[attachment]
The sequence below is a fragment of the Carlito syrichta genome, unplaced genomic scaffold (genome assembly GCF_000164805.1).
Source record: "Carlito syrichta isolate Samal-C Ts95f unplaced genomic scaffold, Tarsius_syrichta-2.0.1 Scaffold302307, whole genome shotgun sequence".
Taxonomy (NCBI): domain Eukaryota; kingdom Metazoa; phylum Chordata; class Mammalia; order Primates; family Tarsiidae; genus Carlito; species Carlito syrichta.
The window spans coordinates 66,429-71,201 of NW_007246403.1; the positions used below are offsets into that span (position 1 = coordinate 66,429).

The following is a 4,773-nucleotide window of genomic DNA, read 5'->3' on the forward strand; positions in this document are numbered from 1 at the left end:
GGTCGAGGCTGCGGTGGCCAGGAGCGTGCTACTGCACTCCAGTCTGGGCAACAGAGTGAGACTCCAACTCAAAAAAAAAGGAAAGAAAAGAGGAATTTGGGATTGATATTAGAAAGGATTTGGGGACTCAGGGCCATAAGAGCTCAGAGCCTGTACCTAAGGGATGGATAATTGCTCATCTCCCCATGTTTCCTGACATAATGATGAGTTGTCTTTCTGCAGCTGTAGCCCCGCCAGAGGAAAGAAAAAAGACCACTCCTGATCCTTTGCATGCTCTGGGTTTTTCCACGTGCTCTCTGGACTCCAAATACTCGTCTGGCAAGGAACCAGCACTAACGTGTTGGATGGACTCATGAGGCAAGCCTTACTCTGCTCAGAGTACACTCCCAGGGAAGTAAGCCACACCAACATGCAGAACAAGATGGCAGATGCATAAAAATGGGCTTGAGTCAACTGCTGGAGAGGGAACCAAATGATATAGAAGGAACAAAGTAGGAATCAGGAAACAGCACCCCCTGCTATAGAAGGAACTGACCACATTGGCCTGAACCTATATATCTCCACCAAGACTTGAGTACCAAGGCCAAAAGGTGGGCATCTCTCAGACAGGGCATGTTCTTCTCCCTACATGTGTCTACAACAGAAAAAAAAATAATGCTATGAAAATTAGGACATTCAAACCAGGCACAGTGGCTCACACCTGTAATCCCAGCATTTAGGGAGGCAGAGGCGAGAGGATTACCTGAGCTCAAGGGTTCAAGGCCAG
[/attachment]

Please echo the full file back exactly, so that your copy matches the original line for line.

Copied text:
The sequence below is a fragment of the Carlito syrichta genome, unplaced genomic scaffold (genome assembly GCF_000164805.1).
Source record: "Carlito syrichta isolate Samal-C Ts95f unplaced genomic scaffold, Tarsius_syrichta-2.0.1 Scaffold302307, whole genome shotgun sequence".
Taxonomy (NCBI): domain Eukaryota; kingdom Metazoa; phylum Chordata; class Mammalia; order Primates; family Tarsiidae; genus Carlito; species Carlito syrichta.
The window spans coordinates 66,429-71,201 of NW_007246403.1; the positions used below are offsets into that span (position 1 = coordinate 66,429).

The following is a 4,773-nucleotide window of genomic DNA, read 5'->3' on the forward strand; positions in this document are numbered from 1 at the left end:
GGTCGAGGCTGCGGTGGCCAGGAGCGTGCTACTGCACTCCAGTCTGGGCAACAGAGTGAGACTCCAACTCAAAAAAAAAGGAAAGAAAAGAGGAATTTGGGATTGATATTAGAAAGGATTTGGGGACTCAGGGCCATAAGAGCTCAGAGCCTGTACCTAAGGGATGGATAATTGCTCATCTCCCCATGTTTCCTGACATAATGATGAGTTGTCTTTCTGCAGCTGTAGCCCCGCCAGAGGAAAGAAAAAAGACCACTCCTGATCCTTTGCATGCTCTGGGTTTTTCCACGTGCTCTCTGGACTCCAAATACTCGTCTGGCAAGGAACCAGCACTAACGTGTTGGATGGACTCATGAGGCAAGCCTTACTCTGCTCAGAGTACACTCCCAGGGAAGTAAGCCACACCAACATGCAGAACAAGATGGCAGATGCATAAAAATGGGCTTGAGTCAACTGCTGGAGAGGGAACCAAATGATATAGAAGGAACAAAGTAGGAATCAGGAAACAGCACCCCCTGCTATAGAAGGAACTGACCACATTGGCCTGAACCTATATATCTCCACCAAGACTTGAGTACCAAGGCCAAAAGGTGGGCATCTCTCAGACAGGGCATGTTCTTCTCCCTACATGTGTCTACAACAGAAAAAAAAATAATGCTATGAAAATTAGGACATTCAAACCAGGCACAGTGGCTCACACCTGTAATCCCAGCATTTAGGGAGGCAGAGGCGAGAGGATTACCTGAGCTCAAGGGTTCAAGGCCAG